Where Do You Go When You Can’t “Go Home”?
Going home for the holidays tends to be a happy and nostalgic event for most. From the family dinners to the peaceful nights spent reminiscing in your childhood room, there are many reasons to appreciate spending the holidays at your family home. But what do you do when “home” doesn’t feel like home? For many years, going home to Dallas for the holidays meant going home to bad memories, tense relationships, and a haunting house. These feelings around going back to my hometown triggered so much anxiety that eventually I decided to not go back at all. However, I have recently realized that going “home” doesn’t have to feel like hell. In fact, going home, no matter how tough it may have been in the past, can actually be cathartic and healing when done with the proper set of boundaries.
The first thing that allowed me to find my footing when visiting my hometown was being honest about what I was able to handle and what I was not. For example, the home I grew up in is still occupied by my dad. I tried for a long time to force myself to sleep comfortably in that house in order to be able to spend as much time with my father as I could, but every time I tried, I left hating that house a little bit more. Maybe it was the memories of hiding in the hallway as I listened to my mother talk with one of her affairs on the phone. Or perhaps it was having to sleep in the same bedroom that was once infested with cockroaches and bed bugs due to a lack of attention and finances. Either way, these memories and thoughts would come flooding into my mind every time I stepped foot into that house. Despite the fact that my parents were no longer married and my father had since fixed up the place, that was the reality I was forced to live with for years. It took some time, but I eventually admitted I was not able to handle staying there. However, that didn’t mean I couldn’t go home; it simply meant I should avoid that house.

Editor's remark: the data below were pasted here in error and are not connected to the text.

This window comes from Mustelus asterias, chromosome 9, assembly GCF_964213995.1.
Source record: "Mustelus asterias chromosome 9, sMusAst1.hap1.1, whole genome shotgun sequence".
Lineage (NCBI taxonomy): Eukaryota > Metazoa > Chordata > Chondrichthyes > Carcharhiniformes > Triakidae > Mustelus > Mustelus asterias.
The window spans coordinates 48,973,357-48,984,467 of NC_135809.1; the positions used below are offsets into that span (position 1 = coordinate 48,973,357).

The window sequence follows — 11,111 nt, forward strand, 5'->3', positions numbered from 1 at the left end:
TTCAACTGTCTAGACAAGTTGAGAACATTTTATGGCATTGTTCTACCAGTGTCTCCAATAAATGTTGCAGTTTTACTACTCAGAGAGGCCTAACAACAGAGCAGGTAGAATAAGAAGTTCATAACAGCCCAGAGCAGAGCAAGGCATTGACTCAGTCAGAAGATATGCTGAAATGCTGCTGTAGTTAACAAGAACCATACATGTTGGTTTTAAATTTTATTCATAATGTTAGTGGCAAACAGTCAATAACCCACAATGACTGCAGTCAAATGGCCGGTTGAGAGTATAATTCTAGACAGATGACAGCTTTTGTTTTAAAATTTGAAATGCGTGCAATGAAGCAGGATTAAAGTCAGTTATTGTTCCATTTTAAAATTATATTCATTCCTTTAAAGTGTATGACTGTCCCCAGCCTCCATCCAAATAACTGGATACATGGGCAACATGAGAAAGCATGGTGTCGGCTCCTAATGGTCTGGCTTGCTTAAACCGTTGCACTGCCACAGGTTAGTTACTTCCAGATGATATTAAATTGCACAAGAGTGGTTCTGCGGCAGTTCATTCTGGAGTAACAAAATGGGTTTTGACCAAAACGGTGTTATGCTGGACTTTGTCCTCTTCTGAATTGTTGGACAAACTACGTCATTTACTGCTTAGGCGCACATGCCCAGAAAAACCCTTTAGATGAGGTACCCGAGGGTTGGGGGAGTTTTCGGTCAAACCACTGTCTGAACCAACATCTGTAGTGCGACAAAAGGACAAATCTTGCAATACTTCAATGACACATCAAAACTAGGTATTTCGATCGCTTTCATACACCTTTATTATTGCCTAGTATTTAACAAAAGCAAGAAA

Every time I go home now, I stay with my aunt and uncle. We go out for dinners, have nightcaps in the evening, and stay up until 3 a.m. talking about politics, religion, and life. While this is not the experience I had for many years when going home, these are the new expectations I have when planning for the holidays. Rather than dreading a trip back to Dallas, I actually get excited to go to the house that has become my new definition of home.
It is important to be honest with your loved ones about how much time you can dedicate to them. After having divorced parents who are pretty far from amicable, knowing how to split my time in a way that is seen as fair came as a challenge. However, I now no longer feel guilty for how I choose to spend my time when at home. Of course, I try to be diplomatic and fair, but at the end of the day, my time is my time. If I am miserable or not enjoying myself, then my company will not be enjoyable anyway, and I truly believe that quality outweighs quantity. At this point in my life, I would rather spend a happy yet short amount of time with my loved ones rather than a long and tense one.
If you are someone who has chosen to run away from your hometown, I challenge you to consider that even when you run away from a place, you can never run away from the memories. While you should avoid any potential triggers, realize that triggers can also act as catalysts to overcoming those same triggers in the future. Learn and develop your boundaries, find a new route, and redefine what “going home” means for you. If you can accomplish this, I promise you’ll find enough joy in your future to outweigh the pain of your past.